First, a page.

Atheism and the Origin of Matter

Luther Blackmon
Pasadena, Texas

The other day I read in a modern textbook on elementary science this statement, "The earth's history begins with its birth from a c l o u d of primeval dust. " The textbook didn't say where the cloud of primeval dust came from. But the first verse in the Bible says, "In the beginning God created the heaven and the earth." I accept this for two reasons:

(1) Because I believe the Bible to be revelation from God.

(2) This is the only sensible explanation of the origin of matter I have ever heard.

The textbook referred to admits that, "our description of azoic times must be based on indirect evidence and scientific guesswork." But atheists reject the Bible account of creation because they think that belief in an eternal and self-existent God is unrealistic and unscientific. Atheists don't like to be bothered with origins. They prefer to start with something already in existence. (Like a fellow building a twenty-story building and trying to leave out the first floor.) But give him a "cloud of primeval dust" to start with and it is amazing what theories he can build. But let's be realistic for a minute and consider origins. The origin of matter, to be specific.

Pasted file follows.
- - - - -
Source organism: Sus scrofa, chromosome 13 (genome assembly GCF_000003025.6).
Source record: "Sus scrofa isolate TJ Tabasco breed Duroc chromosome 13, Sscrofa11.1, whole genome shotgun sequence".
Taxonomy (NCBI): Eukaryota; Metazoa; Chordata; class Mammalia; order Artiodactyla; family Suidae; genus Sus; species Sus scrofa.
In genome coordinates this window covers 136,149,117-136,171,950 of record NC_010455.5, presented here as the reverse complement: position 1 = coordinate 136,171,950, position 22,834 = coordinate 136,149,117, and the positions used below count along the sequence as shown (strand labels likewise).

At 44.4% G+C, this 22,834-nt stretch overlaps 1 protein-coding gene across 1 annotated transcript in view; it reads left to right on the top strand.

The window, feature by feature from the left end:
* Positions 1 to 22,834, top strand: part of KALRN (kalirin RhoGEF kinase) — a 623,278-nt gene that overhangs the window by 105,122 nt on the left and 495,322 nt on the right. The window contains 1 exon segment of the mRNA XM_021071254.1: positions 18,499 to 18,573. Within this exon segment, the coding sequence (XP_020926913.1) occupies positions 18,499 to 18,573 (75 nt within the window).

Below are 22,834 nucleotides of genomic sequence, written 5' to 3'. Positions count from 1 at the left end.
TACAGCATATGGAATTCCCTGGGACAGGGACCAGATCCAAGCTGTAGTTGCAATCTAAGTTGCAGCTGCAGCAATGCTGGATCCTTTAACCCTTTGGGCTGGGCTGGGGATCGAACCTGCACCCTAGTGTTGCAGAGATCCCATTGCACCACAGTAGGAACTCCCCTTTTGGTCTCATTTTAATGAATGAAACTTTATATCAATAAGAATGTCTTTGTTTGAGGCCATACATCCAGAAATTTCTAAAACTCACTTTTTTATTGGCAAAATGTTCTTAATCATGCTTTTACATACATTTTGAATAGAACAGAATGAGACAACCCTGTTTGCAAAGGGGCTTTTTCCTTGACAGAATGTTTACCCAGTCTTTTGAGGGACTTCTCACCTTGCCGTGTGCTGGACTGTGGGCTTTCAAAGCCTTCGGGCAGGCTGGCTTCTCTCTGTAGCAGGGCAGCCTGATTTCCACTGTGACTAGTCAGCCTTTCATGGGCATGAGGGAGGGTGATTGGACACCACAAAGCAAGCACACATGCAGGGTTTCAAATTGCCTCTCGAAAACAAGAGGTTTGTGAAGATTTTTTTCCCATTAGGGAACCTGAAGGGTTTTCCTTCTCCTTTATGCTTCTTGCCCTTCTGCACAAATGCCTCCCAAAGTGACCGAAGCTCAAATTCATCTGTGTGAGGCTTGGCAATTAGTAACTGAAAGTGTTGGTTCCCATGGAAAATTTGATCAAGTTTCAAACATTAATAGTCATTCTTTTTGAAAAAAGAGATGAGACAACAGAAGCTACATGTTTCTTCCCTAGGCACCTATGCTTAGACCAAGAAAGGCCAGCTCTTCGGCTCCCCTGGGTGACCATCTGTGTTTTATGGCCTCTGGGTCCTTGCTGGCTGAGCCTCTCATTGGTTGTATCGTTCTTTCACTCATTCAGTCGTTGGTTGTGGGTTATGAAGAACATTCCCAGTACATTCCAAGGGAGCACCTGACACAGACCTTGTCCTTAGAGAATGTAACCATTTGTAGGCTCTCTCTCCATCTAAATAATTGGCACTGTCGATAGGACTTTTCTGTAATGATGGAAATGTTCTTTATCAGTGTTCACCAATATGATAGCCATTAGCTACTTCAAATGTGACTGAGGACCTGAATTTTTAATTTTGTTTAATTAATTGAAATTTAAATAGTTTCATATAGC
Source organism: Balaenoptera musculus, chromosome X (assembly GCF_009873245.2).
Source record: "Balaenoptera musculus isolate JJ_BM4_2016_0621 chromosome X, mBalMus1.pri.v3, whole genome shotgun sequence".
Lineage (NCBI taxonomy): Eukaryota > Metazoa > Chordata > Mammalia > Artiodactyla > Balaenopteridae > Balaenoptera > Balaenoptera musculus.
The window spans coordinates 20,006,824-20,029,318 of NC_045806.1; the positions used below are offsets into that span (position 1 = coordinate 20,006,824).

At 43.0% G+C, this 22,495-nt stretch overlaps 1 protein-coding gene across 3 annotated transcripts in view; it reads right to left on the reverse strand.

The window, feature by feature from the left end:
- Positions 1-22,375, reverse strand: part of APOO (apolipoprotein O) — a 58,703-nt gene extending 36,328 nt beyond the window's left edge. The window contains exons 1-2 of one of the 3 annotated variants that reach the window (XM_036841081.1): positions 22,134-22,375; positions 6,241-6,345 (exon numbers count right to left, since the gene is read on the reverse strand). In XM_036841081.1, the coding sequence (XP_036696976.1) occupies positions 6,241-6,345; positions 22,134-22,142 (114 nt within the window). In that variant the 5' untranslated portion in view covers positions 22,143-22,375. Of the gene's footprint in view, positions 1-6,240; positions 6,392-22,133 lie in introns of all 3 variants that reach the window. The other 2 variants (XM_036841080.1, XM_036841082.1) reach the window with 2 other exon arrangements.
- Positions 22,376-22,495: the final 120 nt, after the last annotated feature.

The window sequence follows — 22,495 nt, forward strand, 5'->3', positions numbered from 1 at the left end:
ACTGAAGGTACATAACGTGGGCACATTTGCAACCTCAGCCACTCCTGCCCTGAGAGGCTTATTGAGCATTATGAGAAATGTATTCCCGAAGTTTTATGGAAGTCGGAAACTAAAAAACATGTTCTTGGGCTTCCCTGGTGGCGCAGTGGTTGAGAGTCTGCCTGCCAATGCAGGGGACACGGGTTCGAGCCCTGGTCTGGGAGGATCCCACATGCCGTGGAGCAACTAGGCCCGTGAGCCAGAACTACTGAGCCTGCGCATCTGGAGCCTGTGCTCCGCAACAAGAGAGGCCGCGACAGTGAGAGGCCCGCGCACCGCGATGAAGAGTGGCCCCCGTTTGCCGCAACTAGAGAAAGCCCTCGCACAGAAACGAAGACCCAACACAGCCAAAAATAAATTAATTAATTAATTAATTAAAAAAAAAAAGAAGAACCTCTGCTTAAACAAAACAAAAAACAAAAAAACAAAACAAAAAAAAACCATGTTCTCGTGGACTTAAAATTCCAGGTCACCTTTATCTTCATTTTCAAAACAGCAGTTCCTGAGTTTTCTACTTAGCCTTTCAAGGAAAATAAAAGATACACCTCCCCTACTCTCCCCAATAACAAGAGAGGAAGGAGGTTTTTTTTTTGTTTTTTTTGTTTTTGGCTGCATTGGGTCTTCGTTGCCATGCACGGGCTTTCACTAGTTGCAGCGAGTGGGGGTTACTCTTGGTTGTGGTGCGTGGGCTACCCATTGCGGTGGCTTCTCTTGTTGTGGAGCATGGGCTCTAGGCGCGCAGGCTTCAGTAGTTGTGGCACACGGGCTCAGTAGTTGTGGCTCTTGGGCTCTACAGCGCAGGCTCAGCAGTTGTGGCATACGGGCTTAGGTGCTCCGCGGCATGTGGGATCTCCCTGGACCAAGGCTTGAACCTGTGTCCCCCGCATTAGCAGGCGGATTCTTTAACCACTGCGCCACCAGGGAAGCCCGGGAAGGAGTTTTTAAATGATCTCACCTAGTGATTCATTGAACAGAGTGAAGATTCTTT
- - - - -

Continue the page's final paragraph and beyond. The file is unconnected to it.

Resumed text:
(1) Is matter eternal? If anyone thinks so, I haven't heard about it. (2) Did matter create itself? If so, then it acted before it existed. That would be quite a trick. If anyone thinks that, I don't believe I have anything to say to, him. He'll be alright. (3) If it did not create itself, then it was created by some outside force. Who, or what, was that force? The Bible says it was God. Atheism says, "we don't know, but we know it wasn't God." And that's the scientific (?) approach. Josh Billings used to say, "It ain't what we don't know that's hurtin' us. It's knowin' so many things that ain't so.''

There had to be a first cause, an uncaused cause. There cannot be an endless chain of dependent causes. To illustrate: The egg came from the chicken, which chicken in turn came from an egg, which egg came from another chicken and so on back. But there had to be somewhere a first chicken or a first egg. Every effect has its cause. The cause must be adequate to produce the effect. My typewriter is an effect. There had to be a cause. It had to be an intelligent cause. Typewriters show evidence of design and contrivance, which means intelligent planning. The universe shows evidence of intelligent design. Intelligence presupposes personality, and personality in this case is God. Not only is the God of Genesis 1:1 a "force"; he is a person.

Truth Magazine VII: 11, pp. 18a
August 1963